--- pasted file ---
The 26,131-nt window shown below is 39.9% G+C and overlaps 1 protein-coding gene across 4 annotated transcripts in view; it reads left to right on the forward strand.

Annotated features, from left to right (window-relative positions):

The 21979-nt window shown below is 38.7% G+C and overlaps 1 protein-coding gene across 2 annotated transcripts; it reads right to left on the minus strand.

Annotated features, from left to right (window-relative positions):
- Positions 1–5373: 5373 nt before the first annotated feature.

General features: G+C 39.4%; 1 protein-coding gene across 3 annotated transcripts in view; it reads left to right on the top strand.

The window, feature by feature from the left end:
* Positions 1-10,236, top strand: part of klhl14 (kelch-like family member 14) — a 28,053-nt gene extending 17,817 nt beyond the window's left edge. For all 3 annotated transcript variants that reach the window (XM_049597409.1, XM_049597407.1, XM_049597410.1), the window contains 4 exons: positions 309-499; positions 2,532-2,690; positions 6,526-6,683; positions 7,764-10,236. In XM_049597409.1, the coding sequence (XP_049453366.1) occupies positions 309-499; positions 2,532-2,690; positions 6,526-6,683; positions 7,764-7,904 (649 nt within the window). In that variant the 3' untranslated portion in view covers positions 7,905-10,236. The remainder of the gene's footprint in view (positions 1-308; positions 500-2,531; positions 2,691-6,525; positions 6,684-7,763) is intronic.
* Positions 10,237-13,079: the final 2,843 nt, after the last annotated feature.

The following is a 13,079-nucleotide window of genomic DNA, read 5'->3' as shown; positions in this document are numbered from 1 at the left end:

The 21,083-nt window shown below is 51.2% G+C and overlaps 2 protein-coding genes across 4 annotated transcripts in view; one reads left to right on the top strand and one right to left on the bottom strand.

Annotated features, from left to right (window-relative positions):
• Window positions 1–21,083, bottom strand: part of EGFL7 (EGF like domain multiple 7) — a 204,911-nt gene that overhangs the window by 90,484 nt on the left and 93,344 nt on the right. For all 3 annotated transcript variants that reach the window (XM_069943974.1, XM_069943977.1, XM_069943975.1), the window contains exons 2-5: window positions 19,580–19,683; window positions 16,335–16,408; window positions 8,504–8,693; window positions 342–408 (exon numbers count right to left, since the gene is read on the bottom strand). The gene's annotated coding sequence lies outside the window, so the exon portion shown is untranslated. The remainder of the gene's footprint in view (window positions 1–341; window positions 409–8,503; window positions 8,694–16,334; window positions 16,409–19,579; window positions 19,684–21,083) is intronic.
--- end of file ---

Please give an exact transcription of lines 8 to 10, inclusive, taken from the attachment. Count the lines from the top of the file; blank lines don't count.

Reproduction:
* Positions 1-10,236, top strand: part of klhl14 (kelch-like family member 14) — a 28,053-nt gene extending 17,817 nt beyond the window's left edge. For all 3 annotated transcript variants that reach the window (XM_049597409.1, XM_049597407.1, XM_049597410.1), the window contains 4 exons: positions 309-499; positions 2,532-2,690; positions 6,526-6,683; positions 7,764-10,236. In XM_049597409.1, the coding sequence (XP_049453366.1) occupies positions 309-499; positions 2,532-2,690; positions 6,526-6,683; positions 7,764-7,904 (649 nt within the window). In that variant the 3' untranslated portion in view covers positions 7,905-10,236. The remainder of the gene's footprint in view (positions 1-308; positions 500-2,531; positions 2,691-6,525; positions 6,684-7,763) is intronic.
* Positions 10,237-13,079: the final 2,843 nt, after the last annotated feature.

The following is a 13,079-nucleotide window of genomic DNA, read 5'->3' as shown; positions in this document are numbered from 1 at the left end: